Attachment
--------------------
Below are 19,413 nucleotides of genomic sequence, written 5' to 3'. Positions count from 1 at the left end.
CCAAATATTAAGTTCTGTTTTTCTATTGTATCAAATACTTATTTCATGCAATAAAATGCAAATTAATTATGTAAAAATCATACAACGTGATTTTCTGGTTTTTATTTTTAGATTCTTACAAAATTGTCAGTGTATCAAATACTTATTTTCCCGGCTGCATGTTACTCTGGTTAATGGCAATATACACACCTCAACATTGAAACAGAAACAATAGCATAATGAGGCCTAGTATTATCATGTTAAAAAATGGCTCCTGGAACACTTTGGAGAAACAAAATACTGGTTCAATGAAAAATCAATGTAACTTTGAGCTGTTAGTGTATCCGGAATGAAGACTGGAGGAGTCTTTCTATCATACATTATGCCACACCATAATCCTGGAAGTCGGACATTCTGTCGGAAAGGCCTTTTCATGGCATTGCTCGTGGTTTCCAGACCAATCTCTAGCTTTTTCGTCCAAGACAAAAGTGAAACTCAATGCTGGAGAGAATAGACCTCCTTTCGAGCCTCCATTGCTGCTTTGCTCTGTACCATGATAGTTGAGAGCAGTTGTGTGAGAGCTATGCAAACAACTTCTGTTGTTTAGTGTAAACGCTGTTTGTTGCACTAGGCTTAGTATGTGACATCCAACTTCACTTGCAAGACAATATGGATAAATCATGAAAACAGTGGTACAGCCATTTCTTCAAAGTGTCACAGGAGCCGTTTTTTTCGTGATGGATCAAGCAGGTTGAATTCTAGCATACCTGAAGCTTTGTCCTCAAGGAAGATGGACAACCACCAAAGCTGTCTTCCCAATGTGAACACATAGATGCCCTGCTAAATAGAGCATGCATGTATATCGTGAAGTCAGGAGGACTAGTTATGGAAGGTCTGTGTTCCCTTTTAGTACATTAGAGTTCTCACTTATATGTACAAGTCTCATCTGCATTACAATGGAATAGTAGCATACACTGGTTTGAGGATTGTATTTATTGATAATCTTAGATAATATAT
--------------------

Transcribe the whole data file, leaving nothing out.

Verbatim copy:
Below are 19,413 nucleotides of genomic sequence, written 5' to 3'. Positions count from 1 at the left end.
CCAAATATTAAGTTCTGTTTTTCTATTGTATCAAATACTTATTTCATGCAATAAAATGCAAATTAATTATGTAAAAATCATACAACGTGATTTTCTGGTTTTTATTTTTAGATTCTTACAAAATTGTCAGTGTATCAAATACTTATTTTCCCGGCTGCATGTTACTCTGGTTAATGGCAATATACACACCTCAACATTGAAACAGAAACAATAGCATAATGAGGCCTAGTATTATCATGTTAAAAAATGGCTCCTGGAACACTTTGGAGAAACAAAATACTGGTTCAATGAAAAATCAATGTAACTTTGAGCTGTTAGTGTATCCGGAATGAAGACTGGAGGAGTCTTTCTATCATACATTATGCCACACCATAATCCTGGAAGTCGGACATTCTGTCGGAAAGGCCTTTTCATGGCATTGCTCGTGGTTTCCAGACCAATCTCTAGCTTTTTCGTCCAAGACAAAAGTGAAACTCAATGCTGGAGAGAATAGACCTCCTTTCGAGCCTCCATTGCTGCTTTGCTCTGTACCATGATAGTTGAGAGCAGTTGTGTGAGAGCTATGCAAACAACTTCTGTTGTTTAGTGTAAACGCTGTTTGTTGCACTAGGCTTAGTATGTGACATCCAACTTCACTTGCAAGACAATATGGATAAATCATGAAAACAGTGGTACAGCCATTTCTTCAAAGTGTCACAGGAGCCGTTTTTTTCGTGATGGATCAAGCAGGTTGAATTCTAGCATACCTGAAGCTTTGTCCTCAAGGAAGATGGACAACCACCAAAGCTGTCTTCCCAATGTGAACACATAGATGCCCTGCTAAATAGAGCATGCATGTATATCGTGAAGTCAGGAGGACTAGTTATGGAAGGTCTGTGTTCCCTTTTAGTACATTAGAGTTCTCACTTATATGTACAAGTCTCATCTGCATTACAATGGAATAGTAGCATACACTGGTTTGAGGATTGTATTTATTGATAATCTTAGATAATATAT